The World That We Knew by Alice Hoffman

TheWorldthatTo start this review I’m going to use three simple words, breathtaking, beautiful, heartbreaking.

This is a unique story that takes a look at a specific period in history and chooses to focus on the lives of three women in particular whose determination to stay alive makes for compelling reading.

A story of the holocaust Hoffman chooses to highlight not the concentration camps but the lives of those trying to avoid them and by infusing the story with magical realism and myth and folklore creates an epic journey of survival that is harrowing and yet hopeful.

What I really loved about this was the excellent characterisation and the way the story incorporates more than just the grim facts.  This was probably one of the darkest times the world has known and yet by focusing on those people determined to change things for the better and help others even at great risk to themselves it highlights the goodness in people too and this makes the story capture those moments of beauty and light that give it extra depth.  However, bear in mind that this is at the same time, a difficult story, made even more so because of the fact that nothing is held back and the starkness of the reality is undeniably sad.

Hanna and her daughter are in hiding in the City of Berlin.  Hanna has become a thief, sneaking out in the dead of night to try and find food for the family.  On one such occasion she takes her daughter along and when things go horribly wrong decides that the time has come to send Lea away to safety.  Hanna seeks the most unlikely help imaginable.  She visits the house of a rabbi believing that a golem is the best way to protect her daughter.  As it turns out the rabbi’s daughter, an intelligent and quick witted young woman, born ahead of her time really, and very modern in herself determines to help Hanna in her hour of greatest need, at the same time she strikes a bargain with Hanna so that she and her sister might also try and escape the growing horrors of the City.  This is the start of a remarkable journey indeed that takes us into France, explores monasteries and remote schools and farms.  It takes us across country, takes a look at the resistance and gives moments of pure innocence involving a message carrying crane that likes to dance with a young woman made from clay and water.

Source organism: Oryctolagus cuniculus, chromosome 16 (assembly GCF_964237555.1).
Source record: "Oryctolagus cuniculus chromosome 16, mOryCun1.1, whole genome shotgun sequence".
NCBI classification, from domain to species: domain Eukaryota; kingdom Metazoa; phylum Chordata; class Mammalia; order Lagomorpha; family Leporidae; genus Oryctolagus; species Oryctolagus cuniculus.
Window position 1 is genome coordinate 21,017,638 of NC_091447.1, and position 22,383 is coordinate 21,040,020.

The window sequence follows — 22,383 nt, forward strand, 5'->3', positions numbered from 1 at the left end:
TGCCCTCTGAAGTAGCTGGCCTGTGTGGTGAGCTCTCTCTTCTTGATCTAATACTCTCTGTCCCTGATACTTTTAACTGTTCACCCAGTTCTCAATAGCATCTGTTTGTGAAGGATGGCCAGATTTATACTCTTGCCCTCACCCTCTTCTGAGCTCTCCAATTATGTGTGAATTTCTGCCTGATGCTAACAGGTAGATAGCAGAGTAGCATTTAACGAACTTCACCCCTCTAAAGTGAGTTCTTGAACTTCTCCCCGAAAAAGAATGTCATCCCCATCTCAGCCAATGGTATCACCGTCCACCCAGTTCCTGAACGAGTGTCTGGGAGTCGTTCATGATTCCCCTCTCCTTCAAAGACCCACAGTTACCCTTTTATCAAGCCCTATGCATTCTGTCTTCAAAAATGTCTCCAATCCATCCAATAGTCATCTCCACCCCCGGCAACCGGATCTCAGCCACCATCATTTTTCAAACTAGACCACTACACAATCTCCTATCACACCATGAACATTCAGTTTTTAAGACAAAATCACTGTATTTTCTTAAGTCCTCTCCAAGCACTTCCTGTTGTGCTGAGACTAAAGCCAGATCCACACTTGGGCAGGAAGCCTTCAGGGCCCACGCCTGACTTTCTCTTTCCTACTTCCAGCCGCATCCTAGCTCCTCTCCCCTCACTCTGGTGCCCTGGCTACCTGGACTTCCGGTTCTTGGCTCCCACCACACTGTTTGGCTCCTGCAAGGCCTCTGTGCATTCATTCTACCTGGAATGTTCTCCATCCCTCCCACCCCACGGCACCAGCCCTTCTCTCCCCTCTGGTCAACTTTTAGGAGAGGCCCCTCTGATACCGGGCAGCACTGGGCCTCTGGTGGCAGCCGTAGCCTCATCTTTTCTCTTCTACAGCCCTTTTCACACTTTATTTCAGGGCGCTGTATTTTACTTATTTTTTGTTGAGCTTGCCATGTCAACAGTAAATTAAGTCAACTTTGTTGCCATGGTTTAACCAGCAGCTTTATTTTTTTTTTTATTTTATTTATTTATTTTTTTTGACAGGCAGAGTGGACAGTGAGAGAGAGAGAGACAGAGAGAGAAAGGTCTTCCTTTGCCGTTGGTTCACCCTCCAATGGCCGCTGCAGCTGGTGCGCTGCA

The main characters are Lea (Hanna’s daughter) a beautiful young girl who unfortunately seems to draw the wrong sort of attention on occasion.   Lea is also the love interest for the story when she meets a young boy and the two form a strong attachment that even when separated (for much of the story) helps to sustain them.  Ava is the golem created to protect Lea and take her to safety.  As the story progresses Ava becomes more and more human and her desire to stay alive begins to override her need to obey the reason for her creation.  Finally, Ettie, is the Rabbi’s daughter who helped Hanna.  Ettie’s story is fuelled by the need for revenge that sees her eventually joining the resistance.

This story is just rich, in detail, in plot, in emotions and scope.  It’s beautifully written and yet at the same time quite unflinching in the details of what is actually taking place.  There’s a love story, in fact there’s more than one love story – three or four – and there are some brilliant secondary characters along the way who support the story really well, I particularly liked Marianne.